App makes killing Palestinians as easy as ordering pizzas

The group Palestine Action has protested continuously at sites in Britain run by the Israeli weapons firm Elbit Systems (Facebook)

David Cronin

The Electronic Intifada  /  December 2, 2020

Killing a Palestinian will soon be as easy as ordering a pizza.

That repugnant message – albeit couched in less explicit terms – was delivered through a recent article published by the website IsraelDefense.

It quotes Oren Matzliach, a colonel who is overseeing the use of a new app by the Israeli military. The app would allow a commander to type details about a target on a small electronic device and then troops would open fire on that target swiftly.

Ordering an attack will be “like ordering a book on Amazon or a pizza in a pizzeria using your smartphone,” Matzliach said.

The causal way in which the colonel speaks about remote-control slaughter should outrage everyone.

The Israeli authorities – or high-ranking figures within them – view every Palestinian as a legitimate target.

That much became clear – if it wasn’t already – during the Great March of Return protests in Gaza over the past few years. Civilians who demanded their basic rights were officially declared as “terrorists” by the Israeli government.

The app has been developed through the Digital Land Army program, developed by the Israeli arms maker Elbit Systems in conjunction with the Israeli military.

Disruption is vital

Such “innovations” prove why it is vital to disrupt the weapons trade.

For several months, Elbit has been the focus of protests organized by the group Palestine Action in Britain.

The protests – which have included temporary shutdowns of an Elbit-owned plant near Birmingham and invasions of the firm’s London offices – have evidently irritated Israel and its lobbyists. An Israeli minister is reported to have asked that the British government suppress them.

Protesters can take heart from how previous actions of this nature have made a significant impact.

When Israel attacked Lebanon during 2006, nine activists occupied a software plant that Raytheon, a US weapons giant, had opened in the northern Irish city of Derry. Raytheon decided to withdraw from Derry as a result of that protest.

Priority market

It is a safe bet that conversations are taking place among Elbit’s managers about the future of their investments in Britain.

Elbit regards Britain as a priority market and has developed a network of factories and offices across the country.

The British government has become an important client for Elbit. Between 2018 and this year, the British defense ministry ordered around $61 million worth of Elbit’s products or services.

During October, Elbit was an active participant in an annual exercise held by the British military. The exercise bears the not-so-subtle name of the Army Warfighting Experiment.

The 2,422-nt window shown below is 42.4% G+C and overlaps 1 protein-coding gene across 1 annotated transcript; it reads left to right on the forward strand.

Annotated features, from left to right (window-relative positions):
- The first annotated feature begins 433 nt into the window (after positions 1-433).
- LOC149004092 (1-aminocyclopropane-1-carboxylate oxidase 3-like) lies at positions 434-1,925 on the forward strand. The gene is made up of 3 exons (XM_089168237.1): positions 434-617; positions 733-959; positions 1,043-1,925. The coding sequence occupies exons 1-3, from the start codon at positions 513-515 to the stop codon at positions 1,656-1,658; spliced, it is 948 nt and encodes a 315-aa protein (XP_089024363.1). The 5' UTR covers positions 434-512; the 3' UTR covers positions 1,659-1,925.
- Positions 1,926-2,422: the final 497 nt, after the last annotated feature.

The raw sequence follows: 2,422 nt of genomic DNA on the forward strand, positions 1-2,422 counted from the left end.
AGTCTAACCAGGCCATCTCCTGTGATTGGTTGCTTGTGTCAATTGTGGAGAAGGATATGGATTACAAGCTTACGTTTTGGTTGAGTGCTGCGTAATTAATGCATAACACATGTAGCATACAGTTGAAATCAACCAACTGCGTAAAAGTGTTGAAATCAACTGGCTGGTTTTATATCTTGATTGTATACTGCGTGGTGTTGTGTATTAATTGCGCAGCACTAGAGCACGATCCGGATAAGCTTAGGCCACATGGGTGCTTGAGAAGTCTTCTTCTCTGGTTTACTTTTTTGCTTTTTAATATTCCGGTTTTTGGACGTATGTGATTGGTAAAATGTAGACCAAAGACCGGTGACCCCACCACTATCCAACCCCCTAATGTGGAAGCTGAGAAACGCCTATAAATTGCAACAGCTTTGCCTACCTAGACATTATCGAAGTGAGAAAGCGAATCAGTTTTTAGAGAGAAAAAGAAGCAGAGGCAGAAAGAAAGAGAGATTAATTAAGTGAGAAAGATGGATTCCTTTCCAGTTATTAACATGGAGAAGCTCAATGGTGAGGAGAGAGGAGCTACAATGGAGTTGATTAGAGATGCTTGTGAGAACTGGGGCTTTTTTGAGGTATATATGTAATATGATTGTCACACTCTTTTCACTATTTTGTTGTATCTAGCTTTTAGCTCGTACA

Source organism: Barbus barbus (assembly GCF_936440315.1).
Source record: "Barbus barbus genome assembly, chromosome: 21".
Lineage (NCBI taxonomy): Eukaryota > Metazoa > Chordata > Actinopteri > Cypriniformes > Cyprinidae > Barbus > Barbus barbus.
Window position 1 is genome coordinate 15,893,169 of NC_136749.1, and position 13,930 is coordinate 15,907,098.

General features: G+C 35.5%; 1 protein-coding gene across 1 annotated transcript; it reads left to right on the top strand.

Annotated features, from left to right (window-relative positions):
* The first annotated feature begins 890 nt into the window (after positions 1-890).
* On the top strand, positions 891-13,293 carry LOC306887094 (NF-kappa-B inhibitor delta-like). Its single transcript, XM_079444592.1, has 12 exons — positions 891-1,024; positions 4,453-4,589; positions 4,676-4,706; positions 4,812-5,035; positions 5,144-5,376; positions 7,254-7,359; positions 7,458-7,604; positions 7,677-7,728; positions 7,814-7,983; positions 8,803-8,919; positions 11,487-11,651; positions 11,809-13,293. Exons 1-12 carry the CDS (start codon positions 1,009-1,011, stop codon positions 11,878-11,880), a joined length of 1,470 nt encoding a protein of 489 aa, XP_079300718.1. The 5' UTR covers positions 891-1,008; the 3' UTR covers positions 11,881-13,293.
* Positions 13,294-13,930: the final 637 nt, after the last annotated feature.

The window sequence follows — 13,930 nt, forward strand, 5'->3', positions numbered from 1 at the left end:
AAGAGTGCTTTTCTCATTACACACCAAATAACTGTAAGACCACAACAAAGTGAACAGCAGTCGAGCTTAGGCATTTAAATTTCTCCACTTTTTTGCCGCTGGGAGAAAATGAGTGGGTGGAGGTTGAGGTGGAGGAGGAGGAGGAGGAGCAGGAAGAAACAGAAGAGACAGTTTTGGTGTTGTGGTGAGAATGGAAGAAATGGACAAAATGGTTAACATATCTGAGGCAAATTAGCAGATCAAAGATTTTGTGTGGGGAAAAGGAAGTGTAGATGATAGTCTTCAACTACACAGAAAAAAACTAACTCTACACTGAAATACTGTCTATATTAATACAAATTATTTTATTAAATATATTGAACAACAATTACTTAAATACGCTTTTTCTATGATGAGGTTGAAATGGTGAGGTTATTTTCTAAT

Elbit took advantage of the experiment to showcase new radio equipment and a satellite communications system intended for soldiers.

Elbit also displayed a portable shelter that can, if a promotional brochure is accurate, be set up “close to enemy lines” during a military operation. The shelters – which look compact and relatively comfortable – are “field proven,” according to the brochure.

The weapons industry trots out euphemisms like “field proven” or “battle proven” to alert potential clients how the items being marketed have been tested in wars.

Elbit’s most lucrative “battle proven” products are probably the drones it has supplied to Israel’s military. They have proven lethal when used for firing missiles at civilians.

Not surprisingly, Elbit does not openly gloat about how it abets Israel’s crimes against humanity.

Sometimes it even conceals the fact that it is an Israeli company. Promoting its British investments on Twitter, Elbit favors the deceptive hashtag “made in Britain.”

For people across the globe who experienced colonization, the British Army has long been regarded as one of the most violent organizations in history.

Elbit, however, proclaims itself proud to support that army. Britain’s troops look “cool” with Elbit’s wearable computers strapped to their backs, the company brags.

When the weapons industry makes killing as easy as ordering a pizza, there is a risk we will no longer be shocked by how it profits from suffering. Activists who are determined to keep us shocked must be applauded.

David Cronin is an associate editor of The Electronic Intifada; his books include Balfour’s Shadow: A Century of British Support for Zionism and Israel and Europe’s Alliance with Israel: Aiding the Occupation